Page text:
Many federal district courts around the country have created, or are creating, specialized court programs to increase the use of alternatives to incarceration for certain types of offenders, such as those with substance abuse disorders. As part of its recent priority focusing on alternatives to incarceration, the United States Sentencing Commission issued a 101-page on September 28 entitled Federal Alternative-To-Incarceration Court Programs, available here.
The new report “summarizes the nature of emerging federal alternative-to-incarceration court programs and highlights several legal and social science issues relating to them.” Specifically, the publication looks at the development of alternative-to-incarceration court programs over the last three decades, the operation of such programs within the current legal framework of federal sentencing, and social science questions concerning federal court programs. Because of a lack of available empirical data about such programs, the Commission’s analysis is “qualitative rather than quantitative at this juncture.” The Commission’s report concludes by identifying several questions about alternative-to-incarceration programs that it suggests policymakers should consider going forward:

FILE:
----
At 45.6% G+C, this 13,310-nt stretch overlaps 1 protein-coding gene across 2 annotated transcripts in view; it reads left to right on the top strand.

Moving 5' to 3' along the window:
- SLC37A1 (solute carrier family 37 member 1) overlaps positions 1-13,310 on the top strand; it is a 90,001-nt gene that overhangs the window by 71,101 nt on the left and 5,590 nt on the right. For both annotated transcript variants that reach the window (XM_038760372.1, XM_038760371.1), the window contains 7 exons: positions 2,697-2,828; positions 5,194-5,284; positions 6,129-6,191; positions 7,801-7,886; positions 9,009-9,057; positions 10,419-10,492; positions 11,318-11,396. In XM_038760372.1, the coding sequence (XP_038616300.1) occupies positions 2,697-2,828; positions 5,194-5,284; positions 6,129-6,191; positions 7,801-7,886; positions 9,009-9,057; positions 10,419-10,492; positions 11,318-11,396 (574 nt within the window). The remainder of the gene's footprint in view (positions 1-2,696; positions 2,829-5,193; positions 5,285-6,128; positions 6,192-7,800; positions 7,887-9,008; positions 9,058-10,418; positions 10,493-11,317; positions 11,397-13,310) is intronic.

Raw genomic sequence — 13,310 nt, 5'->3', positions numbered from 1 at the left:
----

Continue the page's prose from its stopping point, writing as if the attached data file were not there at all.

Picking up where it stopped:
• How do the programs fit within the legal framework created by the Sentencing Reform Act of 1984, which continues to apply in significant ways after Booker? To the extent that a particular program does not fit within the legal framework, how should the program be modified to better comport with the SRA and Booker?
• Do the programs give sufficient consideration to the retributivist and deterrent purposes of sentencing in addition to the utilitarian purposes related to rehabilitation and incapacitation?
• Do the programs give respectful and serious consideration to the sentencing guidelines in imposing alternatives to incarceration?
• Do the programs consider offender characteristics that the SRA deems improper or generally inappropriate in federal sentencing?
• Do the programs, when not governed by a uniform national policy, result in unwarranted sentencing disparities, including demographic disparities? If so, are there ways a national policy could reduce unwarranted disparities?
• Have programs been designed and implemented to allow for meaningful outcome evaluations and cost evaluations?
• How do the programs compare to regular sentencing options—either imprisonment followed by supervised release or regular supervision by federal probation officers—with respect to promoting rehabilitation and reducing recidivism?
• Will the programs—either in their current small sizes or if taken to scale—result in a cost savings compared to regular sentencing options?